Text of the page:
There is a consistent pattern to how President Trump addresses crises that happen on his watch:

First, dismiss the threat. In 2017, departing Obama administration officials briefed Trump’s team on how to address a pandemic like the coronavirus. One Trump Cabinet official fell asleep and others questioned why they had to be there. By spring of 2018, the Trump administration had dismantled the team in charge of pandemic response and fired its leadership. This action was coupled with the administration’s repeated calls to cut the budget for the Centers for Disease Control and Prevention (CDC) and other public health agencies.

Then, claim the threat is a hoax and blame others. By February 2020, the President denounced Democrats, describing concerns about the virus as “their new hoax” after the Russia investigation and then impeachment. “Now the Democrats are politicizing the coronavirus,” he said.

When (or if) you finally do something, it is inadequate. The administration’s failure to send out millions of needed test kits and protective gear for health care workers was, and continues to be, an inadequate response.

Next, claim what you have done is perfect. Once he belatedly acknowledged the threat, the President claimed that testing for the coronavirus is “going very smooth,” that “anybody that needs a test can get one,” and that the tests “perfect” and “beautiful.” Of course, these are all claims that the administration’s science experts had to disavow. Then, when confronted with the botched testing process, Trump said: “I don’t take responsibility at all.”

And finally, leave a trail of avoidable devastation behind. The president’s “leadership” resulted in the waste of precious time and the predictable trail of disease and death. The Administration’s top scientists recently estimated that the coronavirus will kill between 100,000 and 240,000 Americans…and we are just getting started.

Trump’s response to the climate crisis is exactly the same:

First, Trump dismissed climate change as a hoax invented by the Chinese.  “The concept of global warming was created by and for the Chinese in order to make U.S. manufacturing non-competitive,” he wrote on Twitter in 2012.

Trump’s response was, and is, inadequate. Trump pulled the U.S, out of the Paris climate accord; now he is actually rolling back regulations intended to reduce greenhouse gases (GHGs) associated with the changing climate. On March 31, 2020, the Trump Administration relaxed Obama-era fuel efficiency standards, allowing cars on American roads to emit nearly one billion tons more carbon dioxide over their lifetimes.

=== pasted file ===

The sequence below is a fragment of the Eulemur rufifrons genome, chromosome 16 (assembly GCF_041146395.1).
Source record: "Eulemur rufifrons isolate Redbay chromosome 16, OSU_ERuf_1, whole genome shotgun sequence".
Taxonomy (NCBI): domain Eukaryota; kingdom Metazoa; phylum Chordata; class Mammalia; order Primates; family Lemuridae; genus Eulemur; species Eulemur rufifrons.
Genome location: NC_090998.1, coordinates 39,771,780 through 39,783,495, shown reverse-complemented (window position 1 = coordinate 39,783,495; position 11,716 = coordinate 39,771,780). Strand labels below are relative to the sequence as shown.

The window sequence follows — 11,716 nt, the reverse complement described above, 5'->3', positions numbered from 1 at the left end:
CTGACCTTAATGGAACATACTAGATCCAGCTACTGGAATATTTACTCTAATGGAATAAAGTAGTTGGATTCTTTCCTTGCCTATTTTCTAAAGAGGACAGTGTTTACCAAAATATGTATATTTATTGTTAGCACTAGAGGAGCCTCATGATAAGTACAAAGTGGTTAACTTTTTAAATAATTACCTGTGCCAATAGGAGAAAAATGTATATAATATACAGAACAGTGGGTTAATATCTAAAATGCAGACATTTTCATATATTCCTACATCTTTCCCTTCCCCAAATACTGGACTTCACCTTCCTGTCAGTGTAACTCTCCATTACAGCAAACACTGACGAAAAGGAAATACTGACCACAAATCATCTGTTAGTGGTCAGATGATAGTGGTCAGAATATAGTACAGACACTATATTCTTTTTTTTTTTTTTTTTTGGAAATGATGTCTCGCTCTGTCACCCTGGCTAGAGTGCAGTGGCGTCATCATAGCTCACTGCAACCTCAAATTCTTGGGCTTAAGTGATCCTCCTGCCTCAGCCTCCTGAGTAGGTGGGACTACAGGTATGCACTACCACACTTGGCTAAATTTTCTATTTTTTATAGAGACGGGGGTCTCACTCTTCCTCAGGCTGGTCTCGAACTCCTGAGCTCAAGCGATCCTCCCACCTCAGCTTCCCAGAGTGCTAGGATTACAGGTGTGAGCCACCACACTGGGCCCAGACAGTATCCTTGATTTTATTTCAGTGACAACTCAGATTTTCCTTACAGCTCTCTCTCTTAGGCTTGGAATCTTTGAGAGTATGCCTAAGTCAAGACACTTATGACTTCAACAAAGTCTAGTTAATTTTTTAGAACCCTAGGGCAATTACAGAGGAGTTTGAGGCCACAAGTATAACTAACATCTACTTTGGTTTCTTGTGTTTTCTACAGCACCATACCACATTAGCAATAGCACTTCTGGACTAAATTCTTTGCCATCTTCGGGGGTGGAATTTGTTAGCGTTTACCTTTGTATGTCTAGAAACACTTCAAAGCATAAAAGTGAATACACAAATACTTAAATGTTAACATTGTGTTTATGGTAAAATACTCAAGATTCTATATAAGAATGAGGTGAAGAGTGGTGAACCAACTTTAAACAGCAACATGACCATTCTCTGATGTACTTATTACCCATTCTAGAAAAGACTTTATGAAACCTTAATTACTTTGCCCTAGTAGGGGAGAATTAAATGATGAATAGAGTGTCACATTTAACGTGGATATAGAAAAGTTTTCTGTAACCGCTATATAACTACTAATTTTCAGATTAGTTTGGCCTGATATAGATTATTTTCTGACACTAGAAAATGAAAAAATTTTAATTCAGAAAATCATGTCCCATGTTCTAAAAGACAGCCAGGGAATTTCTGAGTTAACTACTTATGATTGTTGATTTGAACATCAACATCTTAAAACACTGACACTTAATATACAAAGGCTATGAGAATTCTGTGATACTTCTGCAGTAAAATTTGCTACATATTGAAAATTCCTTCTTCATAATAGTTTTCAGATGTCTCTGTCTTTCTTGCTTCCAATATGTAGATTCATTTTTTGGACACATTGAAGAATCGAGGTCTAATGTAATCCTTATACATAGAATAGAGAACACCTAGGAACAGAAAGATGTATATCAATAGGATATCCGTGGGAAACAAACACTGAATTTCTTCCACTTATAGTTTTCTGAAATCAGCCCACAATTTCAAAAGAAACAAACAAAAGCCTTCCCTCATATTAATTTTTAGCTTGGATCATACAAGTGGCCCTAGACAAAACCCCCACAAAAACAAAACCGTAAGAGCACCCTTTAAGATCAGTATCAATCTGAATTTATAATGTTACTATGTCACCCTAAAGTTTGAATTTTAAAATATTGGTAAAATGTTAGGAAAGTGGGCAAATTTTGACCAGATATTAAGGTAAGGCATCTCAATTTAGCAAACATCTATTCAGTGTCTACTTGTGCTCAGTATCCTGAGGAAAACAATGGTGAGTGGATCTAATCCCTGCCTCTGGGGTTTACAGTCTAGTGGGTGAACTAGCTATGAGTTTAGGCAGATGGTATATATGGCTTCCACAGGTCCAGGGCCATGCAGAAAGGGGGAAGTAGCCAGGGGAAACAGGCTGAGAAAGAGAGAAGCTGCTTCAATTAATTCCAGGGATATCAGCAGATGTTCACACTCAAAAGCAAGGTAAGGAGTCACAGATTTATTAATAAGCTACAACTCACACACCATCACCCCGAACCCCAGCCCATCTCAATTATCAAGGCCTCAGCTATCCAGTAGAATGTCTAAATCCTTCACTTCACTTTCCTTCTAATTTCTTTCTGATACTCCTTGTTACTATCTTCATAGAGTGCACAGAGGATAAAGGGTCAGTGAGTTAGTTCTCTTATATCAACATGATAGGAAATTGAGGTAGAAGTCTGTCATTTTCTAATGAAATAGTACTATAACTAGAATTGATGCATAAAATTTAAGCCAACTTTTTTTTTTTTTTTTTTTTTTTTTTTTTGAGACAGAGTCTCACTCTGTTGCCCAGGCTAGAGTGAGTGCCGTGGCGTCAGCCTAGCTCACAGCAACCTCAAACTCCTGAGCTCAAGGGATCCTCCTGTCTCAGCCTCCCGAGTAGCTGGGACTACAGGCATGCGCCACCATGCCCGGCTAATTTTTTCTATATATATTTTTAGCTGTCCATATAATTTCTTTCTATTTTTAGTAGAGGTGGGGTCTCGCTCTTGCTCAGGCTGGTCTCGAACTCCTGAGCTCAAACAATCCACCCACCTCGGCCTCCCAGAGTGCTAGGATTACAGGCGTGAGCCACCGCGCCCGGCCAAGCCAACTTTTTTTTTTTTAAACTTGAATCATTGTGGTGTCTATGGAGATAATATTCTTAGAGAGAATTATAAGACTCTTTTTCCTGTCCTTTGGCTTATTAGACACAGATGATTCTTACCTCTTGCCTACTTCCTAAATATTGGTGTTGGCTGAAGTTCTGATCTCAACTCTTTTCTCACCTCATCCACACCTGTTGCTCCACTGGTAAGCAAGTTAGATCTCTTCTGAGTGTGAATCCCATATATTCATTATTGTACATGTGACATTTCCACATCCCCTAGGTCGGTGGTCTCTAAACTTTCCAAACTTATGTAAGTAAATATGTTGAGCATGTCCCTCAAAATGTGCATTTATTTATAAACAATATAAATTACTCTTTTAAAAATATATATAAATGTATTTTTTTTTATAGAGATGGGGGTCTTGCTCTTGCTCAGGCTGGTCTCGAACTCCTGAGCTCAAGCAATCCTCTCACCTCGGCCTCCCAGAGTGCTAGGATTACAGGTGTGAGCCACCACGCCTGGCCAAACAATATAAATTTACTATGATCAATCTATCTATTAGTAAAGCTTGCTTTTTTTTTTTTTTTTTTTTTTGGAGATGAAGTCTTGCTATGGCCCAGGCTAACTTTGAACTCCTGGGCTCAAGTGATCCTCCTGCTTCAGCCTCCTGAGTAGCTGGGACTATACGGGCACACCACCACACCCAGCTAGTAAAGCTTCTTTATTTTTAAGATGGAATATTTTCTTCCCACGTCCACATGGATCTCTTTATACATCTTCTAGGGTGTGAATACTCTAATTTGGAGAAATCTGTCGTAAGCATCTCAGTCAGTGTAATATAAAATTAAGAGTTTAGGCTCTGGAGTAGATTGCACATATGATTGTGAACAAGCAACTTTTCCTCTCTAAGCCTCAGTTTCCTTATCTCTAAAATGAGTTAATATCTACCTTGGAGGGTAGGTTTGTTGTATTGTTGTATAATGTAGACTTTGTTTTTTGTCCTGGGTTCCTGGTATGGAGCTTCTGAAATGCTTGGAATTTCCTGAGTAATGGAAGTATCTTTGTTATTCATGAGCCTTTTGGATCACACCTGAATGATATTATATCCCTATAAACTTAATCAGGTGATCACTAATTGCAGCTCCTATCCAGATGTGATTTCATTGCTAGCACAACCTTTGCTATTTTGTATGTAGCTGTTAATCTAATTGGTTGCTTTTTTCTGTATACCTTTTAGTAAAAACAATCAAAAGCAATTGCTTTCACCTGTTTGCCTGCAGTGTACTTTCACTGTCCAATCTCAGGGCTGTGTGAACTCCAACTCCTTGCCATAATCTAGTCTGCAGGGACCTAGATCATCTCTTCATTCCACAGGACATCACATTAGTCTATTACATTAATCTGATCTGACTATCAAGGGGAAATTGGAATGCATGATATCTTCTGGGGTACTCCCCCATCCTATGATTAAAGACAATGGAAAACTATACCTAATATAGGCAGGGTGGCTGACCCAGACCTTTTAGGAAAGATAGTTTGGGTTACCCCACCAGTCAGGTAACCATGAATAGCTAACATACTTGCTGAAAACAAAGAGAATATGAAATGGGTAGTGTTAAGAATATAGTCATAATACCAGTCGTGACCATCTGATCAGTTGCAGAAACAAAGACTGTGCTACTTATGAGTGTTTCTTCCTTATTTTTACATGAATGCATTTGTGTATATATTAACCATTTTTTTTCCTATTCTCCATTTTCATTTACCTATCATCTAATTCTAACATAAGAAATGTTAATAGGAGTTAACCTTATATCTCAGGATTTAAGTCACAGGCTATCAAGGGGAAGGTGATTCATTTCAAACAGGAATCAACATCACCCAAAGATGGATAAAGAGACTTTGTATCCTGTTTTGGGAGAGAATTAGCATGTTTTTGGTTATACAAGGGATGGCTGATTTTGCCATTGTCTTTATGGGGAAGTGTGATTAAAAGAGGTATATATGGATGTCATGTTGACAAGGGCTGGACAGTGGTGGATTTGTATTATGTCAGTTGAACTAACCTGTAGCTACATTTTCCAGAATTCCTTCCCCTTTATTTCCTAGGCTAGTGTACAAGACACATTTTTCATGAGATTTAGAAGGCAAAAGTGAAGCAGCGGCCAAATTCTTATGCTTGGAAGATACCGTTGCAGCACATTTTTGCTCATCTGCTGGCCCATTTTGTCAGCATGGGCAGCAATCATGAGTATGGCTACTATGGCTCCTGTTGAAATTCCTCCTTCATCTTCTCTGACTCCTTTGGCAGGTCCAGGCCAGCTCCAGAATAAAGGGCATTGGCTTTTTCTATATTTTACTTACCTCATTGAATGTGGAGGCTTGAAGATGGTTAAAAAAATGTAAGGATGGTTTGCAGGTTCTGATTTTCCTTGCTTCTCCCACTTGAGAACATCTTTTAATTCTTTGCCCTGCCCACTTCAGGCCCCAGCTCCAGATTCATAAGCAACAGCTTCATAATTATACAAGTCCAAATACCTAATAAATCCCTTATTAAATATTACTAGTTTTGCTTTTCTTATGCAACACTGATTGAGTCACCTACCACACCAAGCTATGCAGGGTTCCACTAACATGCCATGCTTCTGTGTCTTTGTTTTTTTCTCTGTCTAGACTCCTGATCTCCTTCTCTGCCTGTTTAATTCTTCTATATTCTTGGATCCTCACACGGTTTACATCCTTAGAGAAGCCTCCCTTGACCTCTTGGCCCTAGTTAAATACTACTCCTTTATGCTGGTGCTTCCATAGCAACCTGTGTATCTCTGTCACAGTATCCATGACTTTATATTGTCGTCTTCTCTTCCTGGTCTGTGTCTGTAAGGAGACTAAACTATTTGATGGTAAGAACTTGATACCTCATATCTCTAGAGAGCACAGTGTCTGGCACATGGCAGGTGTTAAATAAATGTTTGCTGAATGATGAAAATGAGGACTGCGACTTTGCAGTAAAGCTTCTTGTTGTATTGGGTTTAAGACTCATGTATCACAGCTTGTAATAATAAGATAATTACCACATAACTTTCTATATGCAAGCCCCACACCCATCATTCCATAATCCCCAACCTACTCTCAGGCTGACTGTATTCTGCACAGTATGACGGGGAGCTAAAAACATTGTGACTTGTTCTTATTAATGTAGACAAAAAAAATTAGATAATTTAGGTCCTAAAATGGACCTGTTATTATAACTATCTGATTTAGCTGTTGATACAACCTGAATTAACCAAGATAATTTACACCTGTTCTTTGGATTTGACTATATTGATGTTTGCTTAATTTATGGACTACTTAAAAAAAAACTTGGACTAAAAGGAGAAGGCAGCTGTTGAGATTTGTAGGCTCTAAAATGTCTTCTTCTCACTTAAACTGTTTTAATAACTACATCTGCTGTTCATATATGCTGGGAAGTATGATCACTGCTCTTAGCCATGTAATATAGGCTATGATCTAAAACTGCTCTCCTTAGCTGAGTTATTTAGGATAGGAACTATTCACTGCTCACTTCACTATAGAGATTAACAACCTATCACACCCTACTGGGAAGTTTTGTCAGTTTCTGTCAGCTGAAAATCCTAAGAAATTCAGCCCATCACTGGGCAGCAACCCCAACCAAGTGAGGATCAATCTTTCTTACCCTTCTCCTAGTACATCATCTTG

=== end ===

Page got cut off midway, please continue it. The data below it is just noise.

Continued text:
In addition to regulatory rollbacks that intensify the crisis, the Trump Administration has created a hostile environment for any employee that warns about climate change. Under Trump, the EPA has eliminated references to the changing climate on its official websites. The administration has also fired respected scientists from government panels intended to address climate change and proposed devastating cuts to any part of the budget related to climate change.

Then, when the inevitable weather-related disasters arrive, the President denies there’s a problem, blames others, and insists that what he does is perfect. For example, after Hurricane Maria slammed Puerto Rico in 2017, an independent study found that 2,975 people died both directly and indirectly from the storm. President Trump took to Twitter to argue, without evidence, that “3,000 people did not die” and that the numbers were made up by his political opponents to make him look bad (a hoax by another name is still a hoax). The President then insisted that the government’s response to Hurricane Maria was an “unsung success.”

Here, too, avoidable devastation is the result. Trump’s failure to act on climate means we can expect increasingly damaging hurricanes, wildfires and heat waves, along with declining crop yields, destroyed infrastructure, and incalculable human suffering. According to the National Climate Assessment, by the end of the century, climate change could cost the United States $500 billion per year.

There is one major distinction between the coronavirus and climate change. The coronavirus may, in time, level off, after a record number of deaths and a body blow to our economy. But the effects of climate change are not reversible. As we ignore the problem and fail to prepare for it, the consequences will only get worse. That is something to consider as we (hopefully) head for the polls in November.